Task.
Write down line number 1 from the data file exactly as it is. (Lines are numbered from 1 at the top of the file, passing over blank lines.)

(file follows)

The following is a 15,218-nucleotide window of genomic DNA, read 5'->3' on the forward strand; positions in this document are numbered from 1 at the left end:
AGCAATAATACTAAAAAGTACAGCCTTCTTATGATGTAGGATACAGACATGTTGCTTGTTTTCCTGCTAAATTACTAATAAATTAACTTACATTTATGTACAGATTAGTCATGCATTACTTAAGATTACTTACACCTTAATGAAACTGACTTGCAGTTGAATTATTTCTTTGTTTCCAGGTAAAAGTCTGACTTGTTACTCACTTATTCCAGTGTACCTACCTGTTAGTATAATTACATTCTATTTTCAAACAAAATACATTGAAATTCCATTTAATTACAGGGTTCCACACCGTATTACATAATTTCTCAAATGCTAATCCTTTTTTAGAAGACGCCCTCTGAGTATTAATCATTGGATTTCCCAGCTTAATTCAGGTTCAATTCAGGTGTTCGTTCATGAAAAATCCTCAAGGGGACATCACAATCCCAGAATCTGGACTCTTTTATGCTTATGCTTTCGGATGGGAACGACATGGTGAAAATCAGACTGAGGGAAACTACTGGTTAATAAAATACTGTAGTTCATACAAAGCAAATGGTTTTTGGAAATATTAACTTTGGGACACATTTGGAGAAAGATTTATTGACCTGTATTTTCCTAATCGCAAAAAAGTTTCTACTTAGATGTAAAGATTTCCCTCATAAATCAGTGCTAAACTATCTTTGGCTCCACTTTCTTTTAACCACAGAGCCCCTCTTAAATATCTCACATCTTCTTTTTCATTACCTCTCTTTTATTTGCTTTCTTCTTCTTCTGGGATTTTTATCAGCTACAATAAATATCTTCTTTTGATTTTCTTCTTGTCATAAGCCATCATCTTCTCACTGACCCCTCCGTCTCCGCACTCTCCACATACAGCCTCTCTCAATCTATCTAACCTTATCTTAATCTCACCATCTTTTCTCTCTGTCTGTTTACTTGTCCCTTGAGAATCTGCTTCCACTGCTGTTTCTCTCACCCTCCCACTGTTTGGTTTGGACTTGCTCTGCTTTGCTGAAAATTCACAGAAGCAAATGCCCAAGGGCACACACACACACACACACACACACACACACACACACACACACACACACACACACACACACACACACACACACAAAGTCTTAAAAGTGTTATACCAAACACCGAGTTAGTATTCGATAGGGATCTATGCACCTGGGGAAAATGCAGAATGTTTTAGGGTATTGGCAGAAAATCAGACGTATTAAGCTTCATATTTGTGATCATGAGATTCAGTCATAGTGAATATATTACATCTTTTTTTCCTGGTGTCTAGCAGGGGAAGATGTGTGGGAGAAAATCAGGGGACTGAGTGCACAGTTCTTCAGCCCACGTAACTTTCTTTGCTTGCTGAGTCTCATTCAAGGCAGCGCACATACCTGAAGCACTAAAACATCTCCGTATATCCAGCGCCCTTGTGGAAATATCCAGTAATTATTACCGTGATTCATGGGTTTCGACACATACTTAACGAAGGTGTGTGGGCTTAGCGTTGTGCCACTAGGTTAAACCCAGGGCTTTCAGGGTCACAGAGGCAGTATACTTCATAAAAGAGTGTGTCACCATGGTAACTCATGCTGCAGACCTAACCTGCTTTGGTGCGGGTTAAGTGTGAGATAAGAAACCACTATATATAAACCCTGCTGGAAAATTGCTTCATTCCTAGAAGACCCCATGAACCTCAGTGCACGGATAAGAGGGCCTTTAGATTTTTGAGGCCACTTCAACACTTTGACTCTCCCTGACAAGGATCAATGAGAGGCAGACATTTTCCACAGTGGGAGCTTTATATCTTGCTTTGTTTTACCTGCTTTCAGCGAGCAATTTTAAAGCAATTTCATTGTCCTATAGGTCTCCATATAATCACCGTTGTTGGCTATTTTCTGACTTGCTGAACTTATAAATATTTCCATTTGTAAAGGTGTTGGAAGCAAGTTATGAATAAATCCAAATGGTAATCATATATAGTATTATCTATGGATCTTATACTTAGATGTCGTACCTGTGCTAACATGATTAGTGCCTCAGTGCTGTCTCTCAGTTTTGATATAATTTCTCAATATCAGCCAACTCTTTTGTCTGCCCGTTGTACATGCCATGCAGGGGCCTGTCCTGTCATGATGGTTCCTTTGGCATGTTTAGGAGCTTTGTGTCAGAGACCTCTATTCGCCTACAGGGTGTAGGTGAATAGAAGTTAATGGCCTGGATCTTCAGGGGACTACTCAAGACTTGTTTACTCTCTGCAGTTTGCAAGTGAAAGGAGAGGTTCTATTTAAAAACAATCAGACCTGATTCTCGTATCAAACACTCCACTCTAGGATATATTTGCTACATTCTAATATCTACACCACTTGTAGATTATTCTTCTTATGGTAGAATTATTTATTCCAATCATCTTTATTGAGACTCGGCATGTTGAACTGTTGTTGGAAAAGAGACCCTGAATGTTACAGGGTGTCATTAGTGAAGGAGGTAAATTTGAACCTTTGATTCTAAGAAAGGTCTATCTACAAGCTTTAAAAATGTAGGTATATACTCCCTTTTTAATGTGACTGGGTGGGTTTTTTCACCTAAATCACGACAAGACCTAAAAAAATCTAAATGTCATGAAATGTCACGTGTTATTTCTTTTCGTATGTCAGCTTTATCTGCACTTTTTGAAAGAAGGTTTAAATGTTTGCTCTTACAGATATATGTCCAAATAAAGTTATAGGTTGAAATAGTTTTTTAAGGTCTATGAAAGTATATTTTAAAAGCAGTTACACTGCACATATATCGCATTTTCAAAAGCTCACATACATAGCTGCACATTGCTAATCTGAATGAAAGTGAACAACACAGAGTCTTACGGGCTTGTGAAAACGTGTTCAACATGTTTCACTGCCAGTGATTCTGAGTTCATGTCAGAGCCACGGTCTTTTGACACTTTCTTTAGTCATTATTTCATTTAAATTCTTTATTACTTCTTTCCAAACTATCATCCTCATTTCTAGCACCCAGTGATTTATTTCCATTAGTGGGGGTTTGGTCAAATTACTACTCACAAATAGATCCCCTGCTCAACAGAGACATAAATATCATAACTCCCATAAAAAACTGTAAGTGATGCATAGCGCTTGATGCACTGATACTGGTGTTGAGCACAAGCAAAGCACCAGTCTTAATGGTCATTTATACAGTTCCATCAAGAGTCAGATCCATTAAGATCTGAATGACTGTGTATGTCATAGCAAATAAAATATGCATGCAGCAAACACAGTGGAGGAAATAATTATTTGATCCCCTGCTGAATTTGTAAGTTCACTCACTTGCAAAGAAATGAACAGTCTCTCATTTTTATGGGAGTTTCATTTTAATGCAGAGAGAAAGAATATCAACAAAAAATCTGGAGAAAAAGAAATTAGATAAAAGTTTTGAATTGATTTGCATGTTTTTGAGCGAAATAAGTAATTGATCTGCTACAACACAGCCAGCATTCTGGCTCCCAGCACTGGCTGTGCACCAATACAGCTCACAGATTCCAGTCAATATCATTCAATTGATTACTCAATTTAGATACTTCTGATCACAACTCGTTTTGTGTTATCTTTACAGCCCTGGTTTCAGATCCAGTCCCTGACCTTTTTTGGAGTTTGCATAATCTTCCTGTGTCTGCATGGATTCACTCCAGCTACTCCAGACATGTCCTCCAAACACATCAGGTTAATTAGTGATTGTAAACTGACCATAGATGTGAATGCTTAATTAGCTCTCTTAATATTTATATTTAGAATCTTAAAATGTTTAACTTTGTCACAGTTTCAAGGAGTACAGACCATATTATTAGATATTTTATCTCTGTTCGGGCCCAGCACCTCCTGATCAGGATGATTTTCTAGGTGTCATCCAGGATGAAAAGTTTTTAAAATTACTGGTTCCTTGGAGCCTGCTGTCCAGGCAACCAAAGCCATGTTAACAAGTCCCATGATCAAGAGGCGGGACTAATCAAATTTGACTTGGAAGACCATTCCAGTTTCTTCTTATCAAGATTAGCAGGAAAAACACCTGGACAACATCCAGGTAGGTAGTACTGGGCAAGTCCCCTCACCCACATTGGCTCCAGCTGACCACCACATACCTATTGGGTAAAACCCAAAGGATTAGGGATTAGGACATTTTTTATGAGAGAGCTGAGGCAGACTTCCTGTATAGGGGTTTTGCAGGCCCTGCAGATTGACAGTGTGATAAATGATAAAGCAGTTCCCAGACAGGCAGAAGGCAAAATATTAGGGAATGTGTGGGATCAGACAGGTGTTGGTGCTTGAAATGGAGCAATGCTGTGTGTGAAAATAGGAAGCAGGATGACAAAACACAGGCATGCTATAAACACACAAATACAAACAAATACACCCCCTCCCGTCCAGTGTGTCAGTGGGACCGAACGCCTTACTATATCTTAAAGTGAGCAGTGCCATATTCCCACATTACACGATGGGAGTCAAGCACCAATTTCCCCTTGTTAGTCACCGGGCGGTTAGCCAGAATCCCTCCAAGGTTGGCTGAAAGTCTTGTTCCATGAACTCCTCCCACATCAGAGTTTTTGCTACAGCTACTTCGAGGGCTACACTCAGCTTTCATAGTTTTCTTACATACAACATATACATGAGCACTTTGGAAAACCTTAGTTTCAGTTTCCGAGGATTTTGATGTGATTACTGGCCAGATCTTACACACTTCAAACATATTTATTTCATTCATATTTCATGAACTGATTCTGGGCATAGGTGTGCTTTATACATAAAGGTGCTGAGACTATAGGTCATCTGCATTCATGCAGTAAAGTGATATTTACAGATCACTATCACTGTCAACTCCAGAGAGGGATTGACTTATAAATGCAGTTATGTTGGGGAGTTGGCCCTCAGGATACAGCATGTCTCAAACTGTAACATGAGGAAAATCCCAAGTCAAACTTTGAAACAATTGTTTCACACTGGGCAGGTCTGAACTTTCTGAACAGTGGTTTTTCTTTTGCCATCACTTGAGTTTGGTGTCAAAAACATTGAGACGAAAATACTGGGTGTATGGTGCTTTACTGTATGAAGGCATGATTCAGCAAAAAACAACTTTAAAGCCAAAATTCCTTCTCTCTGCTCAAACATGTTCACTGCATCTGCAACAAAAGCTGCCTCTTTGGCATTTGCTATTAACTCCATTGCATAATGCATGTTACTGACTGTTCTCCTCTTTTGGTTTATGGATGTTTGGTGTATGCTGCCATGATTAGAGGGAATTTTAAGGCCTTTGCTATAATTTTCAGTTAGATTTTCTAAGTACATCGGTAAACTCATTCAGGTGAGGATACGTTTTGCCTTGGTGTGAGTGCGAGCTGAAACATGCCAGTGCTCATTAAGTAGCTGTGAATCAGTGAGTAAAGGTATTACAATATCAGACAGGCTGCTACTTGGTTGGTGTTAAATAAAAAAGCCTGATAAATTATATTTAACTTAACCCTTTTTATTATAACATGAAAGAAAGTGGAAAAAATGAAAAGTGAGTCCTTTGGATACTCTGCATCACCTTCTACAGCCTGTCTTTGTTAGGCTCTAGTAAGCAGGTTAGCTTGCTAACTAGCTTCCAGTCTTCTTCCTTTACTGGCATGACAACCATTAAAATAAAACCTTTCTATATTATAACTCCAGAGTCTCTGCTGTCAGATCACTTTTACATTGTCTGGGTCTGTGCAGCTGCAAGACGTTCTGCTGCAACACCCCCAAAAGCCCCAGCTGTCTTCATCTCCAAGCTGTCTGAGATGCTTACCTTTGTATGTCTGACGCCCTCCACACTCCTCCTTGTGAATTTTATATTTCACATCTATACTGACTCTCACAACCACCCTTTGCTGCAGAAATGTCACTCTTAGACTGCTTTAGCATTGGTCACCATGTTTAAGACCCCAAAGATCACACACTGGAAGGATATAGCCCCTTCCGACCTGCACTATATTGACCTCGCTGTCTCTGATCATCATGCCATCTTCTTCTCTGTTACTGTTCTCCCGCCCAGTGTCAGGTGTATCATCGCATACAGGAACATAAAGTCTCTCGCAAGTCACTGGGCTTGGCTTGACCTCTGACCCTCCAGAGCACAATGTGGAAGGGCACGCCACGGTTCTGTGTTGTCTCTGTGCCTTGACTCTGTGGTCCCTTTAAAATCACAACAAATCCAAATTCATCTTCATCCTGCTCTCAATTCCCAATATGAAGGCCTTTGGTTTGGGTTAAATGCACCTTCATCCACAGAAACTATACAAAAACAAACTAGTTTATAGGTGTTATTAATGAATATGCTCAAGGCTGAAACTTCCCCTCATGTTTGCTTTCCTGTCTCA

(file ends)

The following is a 15,218-nucleotide window of genomic DNA, read 5'->3' on the forward strand; positions in this document are numbered from 1 at the left end: